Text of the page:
Homework VS Climbing

I recently did an interview with the lovely ladies of Flash Foxy and was asked how I find time to make sure I get outside. When I initially answered that question, I had just spent my spring semester traveling to some amazing places: Ouray in Colorado, Indian Creek in Utah, and Yosemite Valley in California—all while managing to get pretty amazing grades in my classes (at least for me). I had beat the system. I had won.

Wrong! Last weekend I had to cancel climbing plans in order to write a paper and a short story, critique two other short stories, and study for a quiz in a class I’m barely engaged in. Before the semester even started I had to completely rearrange my class schedule because a class I needed was dropped. Even during the AAC’s New River Gorge Craggin Classic I was stuck doing homework at Cathedral Cafe and our campsite for a portion of the trip. On top of that, I’m still unpacking after moving into a new house, and just the other day I found an unopened box full of stuff in my room. I haven’t been to the gym for anything other than coaching in two weeks.

 

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The New River Gorge Campground is perf for essay writing.

I wish I could tell you that I have some sort of secret for how I made last semester work, but I don’t. Google calendar can only do so much, and my desire to get above a C in my classes only makes me want to bury my head in textbooks even more. This is the first time in the two years I’ve been a student that I’ve chosen school over climbing, and it’s scary.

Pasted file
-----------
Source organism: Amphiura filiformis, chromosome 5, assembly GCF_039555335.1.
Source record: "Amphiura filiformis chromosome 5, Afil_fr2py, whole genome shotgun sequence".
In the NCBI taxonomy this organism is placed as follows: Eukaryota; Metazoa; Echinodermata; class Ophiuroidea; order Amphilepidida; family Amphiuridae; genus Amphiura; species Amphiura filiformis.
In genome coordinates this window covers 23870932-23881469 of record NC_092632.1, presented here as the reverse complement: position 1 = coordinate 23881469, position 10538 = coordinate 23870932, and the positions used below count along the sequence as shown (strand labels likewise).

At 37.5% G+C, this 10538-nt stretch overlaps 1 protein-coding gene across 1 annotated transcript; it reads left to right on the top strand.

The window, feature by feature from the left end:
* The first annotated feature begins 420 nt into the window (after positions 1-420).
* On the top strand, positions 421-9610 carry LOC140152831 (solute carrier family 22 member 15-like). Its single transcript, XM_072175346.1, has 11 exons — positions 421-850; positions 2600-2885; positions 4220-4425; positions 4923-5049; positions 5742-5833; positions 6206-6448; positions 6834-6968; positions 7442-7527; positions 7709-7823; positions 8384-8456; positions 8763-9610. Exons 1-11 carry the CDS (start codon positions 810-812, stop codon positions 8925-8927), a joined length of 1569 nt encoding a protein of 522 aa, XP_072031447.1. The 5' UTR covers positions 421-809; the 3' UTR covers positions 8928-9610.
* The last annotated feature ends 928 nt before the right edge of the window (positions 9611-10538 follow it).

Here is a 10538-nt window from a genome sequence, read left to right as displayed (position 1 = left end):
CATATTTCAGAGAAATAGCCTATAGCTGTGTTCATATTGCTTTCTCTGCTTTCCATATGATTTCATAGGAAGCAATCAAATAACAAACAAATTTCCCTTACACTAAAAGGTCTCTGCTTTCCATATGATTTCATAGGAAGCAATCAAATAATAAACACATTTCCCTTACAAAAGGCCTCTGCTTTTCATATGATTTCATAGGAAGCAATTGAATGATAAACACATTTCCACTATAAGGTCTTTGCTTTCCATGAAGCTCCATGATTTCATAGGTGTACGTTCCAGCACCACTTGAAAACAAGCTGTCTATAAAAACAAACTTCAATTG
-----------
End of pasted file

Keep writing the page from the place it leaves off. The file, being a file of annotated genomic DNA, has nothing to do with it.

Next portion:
Last weekend I made it outside to touch real rocks. My wonderful friend, Kathy Karlo, was in town to climb and try a few of her projects at Tennessee Wall—a perfect excuse to get outside and leave my homework at home. Which is exactly what I didn’t do. I cheered her on in between eating donuts, belaying my boyfriend, and reading my textbook. When I did finally try and top rope the beautiful roof crack on Only on Earth (5.11d), I could barely get to the first piece of protection, a #3 cam placed a mere 10ft off the ground.  I struggled to make my rusty muscles and skidding feet work as I wedged myself into a chimney, popped out, pushed back in, and finally backed down after realizing that my desire to overcome a panic attack was slim to none, and I wasn’t going to be able to relax.

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Kathy Karlo giving Only on Earth 5.11d hell.

My intense chuffing and fear of getting stuck aside, the trip served as a reminder that just being away from a desk (even if you bring the homework with you) and getting outside can reinvigorate you. Sometimes it gets hard, like really hard- when I finally got back in the gym it felt like I was starting from square one- but for me it’s worth it. Pushing myself to make this crazy lifestyle work is the best challenge and I can’t thank the people that help me out along the way enough, you’re all special snowflakes.

-Alma

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2 Comments Add yours

  1. I don’t rock climb, but getting immersed in nature is definitely invigorating! A walk, hike, climb; it is so essential to clearing the mind and refocusing. Climbing seems so amazing; nature mixed with challenge and perseverance! Thanks for sharing!

    Like

    1. Climbing is the best! -objectively speaking.

      Liked by 1 person

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